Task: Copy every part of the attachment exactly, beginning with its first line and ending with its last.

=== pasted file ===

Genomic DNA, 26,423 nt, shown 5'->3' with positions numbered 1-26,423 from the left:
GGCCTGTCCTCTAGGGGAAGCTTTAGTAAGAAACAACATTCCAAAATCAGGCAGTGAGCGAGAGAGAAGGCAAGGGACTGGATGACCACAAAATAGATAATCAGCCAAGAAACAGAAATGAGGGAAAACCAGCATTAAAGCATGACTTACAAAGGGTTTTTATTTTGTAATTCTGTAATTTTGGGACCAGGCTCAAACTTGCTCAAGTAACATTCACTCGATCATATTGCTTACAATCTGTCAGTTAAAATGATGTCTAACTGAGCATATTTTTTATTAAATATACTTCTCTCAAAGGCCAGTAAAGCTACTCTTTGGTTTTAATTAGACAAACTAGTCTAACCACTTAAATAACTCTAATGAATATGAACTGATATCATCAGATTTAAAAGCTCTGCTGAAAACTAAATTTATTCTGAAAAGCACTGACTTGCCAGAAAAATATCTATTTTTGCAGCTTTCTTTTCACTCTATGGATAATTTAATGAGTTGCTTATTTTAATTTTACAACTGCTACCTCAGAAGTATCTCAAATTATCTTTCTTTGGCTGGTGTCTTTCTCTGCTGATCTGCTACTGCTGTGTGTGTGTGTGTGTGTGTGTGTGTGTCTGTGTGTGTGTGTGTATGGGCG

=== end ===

Genomic DNA, 26,423 nt, shown 5'->3' with positions numbered 1-26,423 from the left:
GGCCTGTCCTCTAGGGGAAGCTTTAGTAAGAAACAACATTCCAAAATCAGGCAGTGAGCGAGAGAGAAGGCAAGGGACTGGATGACCACAAAATAGATAATCAGCCAAGAAACAGAAATGAGGGAAAACCAGCATTAAAGCATGACTTACAAAGGGTTTTTATTTTGTAATTCTGTAATTTTGGGACCAGGCTCAAACTTGCTCAAGTAACATTCACTCGATCATATTGCTTACAATCTGTCAGTTAAAATGATGTCTAACTGAGCATATTTTTTATTAAATATACTTCTCTCAAAGGCCAGTAAAGCTACTCTTTGGTTTTAATTAGACAAACTAGTCTAACCACTTAAATAACTCTAATGAATATGAACTGATATCATCAGATTTAAAAGCTCTGCTGAAAACTAAATTTATTCTGAAAAGCACTGACTTGCCAGAAAAATATCTATTTTTGCAGCTTTCTTTTCACTCTATGGATAATTTAATGAGTTGCTTATTTTAATTTTACAACTGCTACCTCAGAAGTATCTCAAATTATCTTTCTTTGGCTGGTGTCTTTCTCTGCTGATCTGCTACTGCTGTGTGTGTGTGTGTGTGTGTGTGTGTGTCTGTGTGTGTGTGTGTATGGGCG